How Do You Know If It's Grief or Depression?

Understanding the difference and when they occur together

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Grief and depression share some similar symptoms, but they're distinct experiences. 

Depression, Grief, and the DSM

The 2013 publication of the Diagnostic and Statistical Manual of Mental Disorders, Fifth Edition (DSM-5) removed a "bereavement exclusion" from the diagnosis of major depressive disorder (MDD). In the DSM-IV, the "bereavement exclusion" stated that someone who was in the first few weeks after the death of a loved one should not be diagnosed with MDD.

However, the DSM-5 recognizes that while grief and MDD are distinct, they can also coexist and, in fact, grief can sometimes trigger a major depressive episode, just as other stressful experiences, such as the loss of a job, can.

Studies have shown that the extreme stress associated with grief can trigger both medical illnesses, such as heart disease, cancer, and the common cold, as well as psychiatric disorders like depression and anxiety.

How to Distinguish Grief From Major Depression

Grief has several symptoms in common with major depressive disorder, including intense sadness, insomnia, poor appetite, and weight loss. But they also share important differences.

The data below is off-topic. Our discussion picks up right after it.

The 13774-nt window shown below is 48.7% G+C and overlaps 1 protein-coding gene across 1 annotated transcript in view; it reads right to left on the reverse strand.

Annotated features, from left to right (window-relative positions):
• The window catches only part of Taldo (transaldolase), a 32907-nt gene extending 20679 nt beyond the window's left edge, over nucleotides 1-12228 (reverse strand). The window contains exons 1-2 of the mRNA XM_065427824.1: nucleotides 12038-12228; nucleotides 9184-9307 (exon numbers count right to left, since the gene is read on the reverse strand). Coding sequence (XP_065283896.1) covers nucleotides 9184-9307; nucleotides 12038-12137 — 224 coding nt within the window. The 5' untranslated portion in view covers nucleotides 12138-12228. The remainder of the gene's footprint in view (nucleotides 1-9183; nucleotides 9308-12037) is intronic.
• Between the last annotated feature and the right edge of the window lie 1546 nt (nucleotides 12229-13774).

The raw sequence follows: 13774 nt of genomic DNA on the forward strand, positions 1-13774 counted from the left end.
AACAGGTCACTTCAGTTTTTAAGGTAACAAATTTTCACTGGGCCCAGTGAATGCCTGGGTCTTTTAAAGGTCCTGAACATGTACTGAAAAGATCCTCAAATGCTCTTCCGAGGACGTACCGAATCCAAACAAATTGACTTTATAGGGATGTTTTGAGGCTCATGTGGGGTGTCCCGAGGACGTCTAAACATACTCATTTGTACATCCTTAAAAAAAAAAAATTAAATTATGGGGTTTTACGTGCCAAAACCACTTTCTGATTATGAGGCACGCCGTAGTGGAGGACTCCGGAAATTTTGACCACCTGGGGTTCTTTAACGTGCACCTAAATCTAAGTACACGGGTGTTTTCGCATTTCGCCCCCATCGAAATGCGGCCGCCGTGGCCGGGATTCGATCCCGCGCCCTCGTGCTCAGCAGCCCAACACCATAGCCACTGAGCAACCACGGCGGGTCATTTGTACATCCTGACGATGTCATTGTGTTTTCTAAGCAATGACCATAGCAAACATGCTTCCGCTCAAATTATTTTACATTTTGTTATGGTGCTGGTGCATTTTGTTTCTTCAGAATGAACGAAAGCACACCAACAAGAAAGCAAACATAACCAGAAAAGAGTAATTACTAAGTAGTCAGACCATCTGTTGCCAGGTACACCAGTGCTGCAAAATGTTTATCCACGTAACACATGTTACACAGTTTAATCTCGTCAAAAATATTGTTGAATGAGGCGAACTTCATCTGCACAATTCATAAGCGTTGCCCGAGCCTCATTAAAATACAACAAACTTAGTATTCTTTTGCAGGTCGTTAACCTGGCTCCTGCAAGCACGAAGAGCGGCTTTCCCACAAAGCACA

Where they differ is that grief tends to decrease over time and occurs in waves that are triggered by thoughts or reminders of the deceased loved one. In other words, the person may feel relatively better while in certain situations, such as when friends and family are around to support them.

But triggers, like the deceased loved one's birthday, could cause the feelings to resurface more strongly.

Major depression, on the other hand, tends to be more persistent and pervasive. An exception to this would be atypical depression, in which positive events can bring about an improvement in mood.

A person with atypical depression, however, tends to exhibit symptoms that are the opposite of those commonly experienced with grief, such as sleeping excessively, eating more, and gaining weight.

Other clues that it may be major depressive disorder include:

  • feelings of guilt not related to the loved one's death
  • thoughts of suicide—although in grief there can be thoughts of "joining" the deceased
  • morbid preoccupation with worthlessness (grief does not usually erode self-confidence)
  • sluggishness or hesitant and confused speech
  • prolonged and marked difficulty in carrying out the activities of day-to-day living
  • hallucinations and delusions; however, some people in grief may have the sensation of seeing or hearing the dead person

Should Grief Be Treated With Psychiatric Medication?

While grief can be extremely painful, there is generally no medical indication to treat it. Some exceptions, however, are:

  • If the person is experiencing sleep problems, short-term use of prescription sleep aids may be helpful.
  • If the person meets the diagnostic criteria for MDD, antidepressants may be prescribed as part of that therapy.

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